Studying the Long-term Acceptance of Personal Health Informatics Tools

Evangelos Karapanos  Jodi Forlizzi  "We are currently witnessing a major shift in the role interactive technologies have in our lives: rather than being tools whose goal is merely to support the activities we perform, they become constant partners that influence our behaviors and transform the ways we live our lives. How to design such technologies is a major concern these days in the field of Human-Computer Interaction. For us, the interesting question is to how to create a human-technology bond that lasts for more than the rosy first encounters1 . This requires a shift in thinking from what can be done, to what should be done." Evangelos Karapanos and Jodi Forlizzi 
Portuguese PI
Evangelos Karapanos (M-ITI)
CMU PI
Jodi Forlizzi



 

Research teams: M-ITI; CMU
Funding Reference: FCT CMUP-EPB/TIC/0063/2013
Duration: 12 months 
Keywords: Personal informatics; wearable activity trackers; longitudinal studies, health

With chronic diseases accounting for nearly 40% of mortality cases and 75% of health care costs, policy makers are calling for a health care model that stresses patient-driven prevention. Wearable activity trackers have recently gained substantial interest as they can provide many benefits, ranging from increased awareness of one’s behaviors, to taking agency to manage one’s health and to even prevent hospital readmission. Yet, a recent survey has found that over a third of owners of activity trackers have discarded them within six months, and researchers have raised concerns over the plausible wear-off of any initial effects. This project will inquire into the long-term effects of wearable activity trackers on individuals’ physical activity and identify the factors that drive users' engagement with these tools. This knowledge will then be fed into the design of novel solutions.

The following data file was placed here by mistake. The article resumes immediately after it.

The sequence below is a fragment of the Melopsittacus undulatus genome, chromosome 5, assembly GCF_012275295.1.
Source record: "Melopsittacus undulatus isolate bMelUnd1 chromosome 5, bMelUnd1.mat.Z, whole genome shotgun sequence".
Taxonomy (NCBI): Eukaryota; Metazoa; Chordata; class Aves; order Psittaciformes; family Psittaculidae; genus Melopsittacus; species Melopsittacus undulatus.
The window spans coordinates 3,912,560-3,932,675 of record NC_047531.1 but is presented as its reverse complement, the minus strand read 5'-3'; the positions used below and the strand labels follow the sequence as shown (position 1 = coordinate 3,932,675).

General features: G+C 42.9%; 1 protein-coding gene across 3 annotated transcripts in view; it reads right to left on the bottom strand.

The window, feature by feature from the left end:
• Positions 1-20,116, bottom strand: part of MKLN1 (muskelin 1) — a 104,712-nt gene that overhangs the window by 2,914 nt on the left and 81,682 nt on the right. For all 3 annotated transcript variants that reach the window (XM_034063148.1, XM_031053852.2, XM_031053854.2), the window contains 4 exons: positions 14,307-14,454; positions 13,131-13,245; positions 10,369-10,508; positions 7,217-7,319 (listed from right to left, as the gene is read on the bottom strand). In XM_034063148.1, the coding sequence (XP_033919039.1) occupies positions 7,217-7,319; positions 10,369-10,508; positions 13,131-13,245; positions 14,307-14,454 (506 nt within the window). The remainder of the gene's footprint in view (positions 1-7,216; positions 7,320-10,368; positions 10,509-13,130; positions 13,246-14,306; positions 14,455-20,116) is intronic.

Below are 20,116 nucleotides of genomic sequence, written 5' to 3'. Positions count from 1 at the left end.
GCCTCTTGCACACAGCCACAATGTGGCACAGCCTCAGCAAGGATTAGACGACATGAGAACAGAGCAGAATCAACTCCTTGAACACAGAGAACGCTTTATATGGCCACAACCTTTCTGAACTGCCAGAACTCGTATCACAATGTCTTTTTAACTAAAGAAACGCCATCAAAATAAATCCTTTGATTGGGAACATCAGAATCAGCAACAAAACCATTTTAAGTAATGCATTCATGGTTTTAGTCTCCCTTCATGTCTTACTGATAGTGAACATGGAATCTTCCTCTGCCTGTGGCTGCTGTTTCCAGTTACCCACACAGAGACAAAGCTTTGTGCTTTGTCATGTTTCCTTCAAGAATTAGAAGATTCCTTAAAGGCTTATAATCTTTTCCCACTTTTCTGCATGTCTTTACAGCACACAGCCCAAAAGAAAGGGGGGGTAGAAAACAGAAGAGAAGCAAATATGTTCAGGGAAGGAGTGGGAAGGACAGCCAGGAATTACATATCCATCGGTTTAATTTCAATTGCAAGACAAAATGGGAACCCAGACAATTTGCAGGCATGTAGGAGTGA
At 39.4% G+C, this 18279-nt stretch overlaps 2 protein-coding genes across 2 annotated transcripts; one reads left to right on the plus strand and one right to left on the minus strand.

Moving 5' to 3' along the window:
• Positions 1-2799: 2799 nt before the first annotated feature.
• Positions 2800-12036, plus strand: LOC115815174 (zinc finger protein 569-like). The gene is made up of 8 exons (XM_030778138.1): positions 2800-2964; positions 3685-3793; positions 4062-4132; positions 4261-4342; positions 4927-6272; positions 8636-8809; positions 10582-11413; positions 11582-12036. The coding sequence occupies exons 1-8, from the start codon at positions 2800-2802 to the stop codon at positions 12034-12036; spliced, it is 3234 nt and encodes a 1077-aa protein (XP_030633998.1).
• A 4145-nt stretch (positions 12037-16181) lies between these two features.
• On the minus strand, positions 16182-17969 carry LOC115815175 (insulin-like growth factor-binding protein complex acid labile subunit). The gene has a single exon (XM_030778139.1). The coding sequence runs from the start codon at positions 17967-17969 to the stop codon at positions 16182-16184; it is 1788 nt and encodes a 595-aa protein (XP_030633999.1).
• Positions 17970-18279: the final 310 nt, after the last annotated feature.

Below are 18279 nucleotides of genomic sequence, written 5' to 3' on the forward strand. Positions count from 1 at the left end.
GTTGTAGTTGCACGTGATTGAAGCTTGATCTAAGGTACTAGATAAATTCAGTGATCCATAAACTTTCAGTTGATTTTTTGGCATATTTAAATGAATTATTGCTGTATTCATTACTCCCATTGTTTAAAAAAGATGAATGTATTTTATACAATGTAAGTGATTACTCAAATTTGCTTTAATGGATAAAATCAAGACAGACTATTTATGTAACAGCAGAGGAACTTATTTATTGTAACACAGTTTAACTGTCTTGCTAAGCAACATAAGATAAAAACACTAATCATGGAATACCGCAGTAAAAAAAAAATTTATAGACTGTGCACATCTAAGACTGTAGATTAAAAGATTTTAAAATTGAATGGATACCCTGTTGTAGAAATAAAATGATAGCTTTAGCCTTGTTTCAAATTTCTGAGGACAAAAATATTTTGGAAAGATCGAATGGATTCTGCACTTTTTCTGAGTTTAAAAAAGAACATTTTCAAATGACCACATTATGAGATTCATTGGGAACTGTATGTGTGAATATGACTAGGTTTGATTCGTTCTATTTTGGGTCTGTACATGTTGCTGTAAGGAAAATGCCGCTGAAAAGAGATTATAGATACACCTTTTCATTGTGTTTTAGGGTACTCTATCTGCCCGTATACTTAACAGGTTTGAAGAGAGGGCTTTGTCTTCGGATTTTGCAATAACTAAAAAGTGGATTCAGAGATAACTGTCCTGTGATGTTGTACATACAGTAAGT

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1 Karapanos, E., Zimmerman, J., Forlizzi, J., & Martens, J. B. (2009). User experience over time: an initial framework. In Proceedings of the SIGCHI Conference on Human Factors in Computing Systems (pp. 729-738). ACM.

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The Phase II of the Carnegie Mellon Portugal Program emphasizes advanced education and research that can lead to significant entrepreneurial impact. The Early Bird Projects are designed to assist small teams of researchers from Portuguese institutions, Carnegie Mellon University and industry partners, to jumpstart high-impact potential activities of strategic relevance for the Program. 

 

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